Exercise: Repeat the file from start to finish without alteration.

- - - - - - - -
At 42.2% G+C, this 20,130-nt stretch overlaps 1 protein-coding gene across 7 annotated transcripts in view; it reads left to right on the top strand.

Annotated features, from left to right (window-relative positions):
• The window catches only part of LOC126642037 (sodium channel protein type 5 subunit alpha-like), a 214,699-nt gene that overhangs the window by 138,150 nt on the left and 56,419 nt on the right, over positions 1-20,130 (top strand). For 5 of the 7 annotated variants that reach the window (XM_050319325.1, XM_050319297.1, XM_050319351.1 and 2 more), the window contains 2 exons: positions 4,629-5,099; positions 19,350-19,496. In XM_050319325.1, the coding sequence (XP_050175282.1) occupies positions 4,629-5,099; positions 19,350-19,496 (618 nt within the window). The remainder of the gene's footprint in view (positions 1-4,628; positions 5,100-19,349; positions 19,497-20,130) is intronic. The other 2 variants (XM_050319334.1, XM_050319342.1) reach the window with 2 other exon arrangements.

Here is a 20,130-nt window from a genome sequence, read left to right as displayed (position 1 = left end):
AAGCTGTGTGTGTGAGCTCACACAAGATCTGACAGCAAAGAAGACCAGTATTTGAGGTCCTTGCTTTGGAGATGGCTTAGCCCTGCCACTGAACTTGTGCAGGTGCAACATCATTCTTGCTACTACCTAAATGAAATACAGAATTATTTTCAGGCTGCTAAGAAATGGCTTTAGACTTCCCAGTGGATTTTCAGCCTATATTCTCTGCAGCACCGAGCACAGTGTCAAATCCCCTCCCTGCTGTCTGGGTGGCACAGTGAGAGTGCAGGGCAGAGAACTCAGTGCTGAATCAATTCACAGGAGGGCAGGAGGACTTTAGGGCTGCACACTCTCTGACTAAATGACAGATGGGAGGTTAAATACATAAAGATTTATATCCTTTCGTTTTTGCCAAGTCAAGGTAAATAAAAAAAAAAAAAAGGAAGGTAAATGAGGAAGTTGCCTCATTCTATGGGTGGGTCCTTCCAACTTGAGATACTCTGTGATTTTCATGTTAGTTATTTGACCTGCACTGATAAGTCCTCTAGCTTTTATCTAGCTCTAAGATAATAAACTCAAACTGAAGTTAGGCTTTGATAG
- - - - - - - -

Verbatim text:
At 42.2% G+C, this 20,130-nt stretch overlaps 1 protein-coding gene across 7 annotated transcripts in view; it reads left to right on the top strand.

Annotated features, from left to right (window-relative positions):
• The window catches only part of LOC126642037 (sodium channel protein type 5 subunit alpha-like), a 214,699-nt gene that overhangs the window by 138,150 nt on the left and 56,419 nt on the right, over positions 1-20,130 (top strand). For 5 of the 7 annotated variants that reach the window (XM_050319325.1, XM_050319297.1, XM_050319351.1 and 2 more), the window contains 2 exons: positions 4,629-5,099; positions 19,350-19,496. In XM_050319325.1, the coding sequence (XP_050175282.1) occupies positions 4,629-5,099; positions 19,350-19,496 (618 nt within the window). The remainder of the gene's footprint in view (positions 1-4,628; positions 5,100-19,349; positions 19,497-20,130) is intronic. The other 2 variants (XM_050319334.1, XM_050319342.1) reach the window with 2 other exon arrangements.

Here is a 20,130-nt window from a genome sequence, read left to right as displayed (position 1 = left end):
AAGCTGTGTGTGTGAGCTCACACAAGATCTGACAGCAAAGAAGACCAGTATTTGAGGTCCTTGCTTTGGAGATGGCTTAGCCCTGCCACTGAACTTGTGCAGGTGCAACATCATTCTTGCTACTACCTAAATGAAATACAGAATTATTTTCAGGCTGCTAAGAAATGGCTTTAGACTTCCCAGTGGATTTTCAGCCTATATTCTCTGCAGCACCGAGCACAGTGTCAAATCCCCTCCCTGCTGTCTGGGTGGCACAGTGAGAGTGCAGGGCAGAGAACTCAGTGCTGAATCAATTCACAGGAGGGCAGGAGGACTTTAGGGCTGCACACTCTCTGACTAAATGACAGATGGGAGGTTAAATACATAAAGATTTATATCCTTTCGTTTTTGCCAAGTCAAGGTAAATAAAAAAAAAAAAAAGGAAGGTAAATGAGGAAGTTGCCTCATTCTATGGGTGGGTCCTTCCAACTTGAGATACTCTGTGATTTTCATGTTAGTTATTTGACCTGCACTGATAAGTCCTCTAGCTTTTATCTAGCTCTAAGATAATAAACTCAAACTGAAGTTAGGCTTTGATAG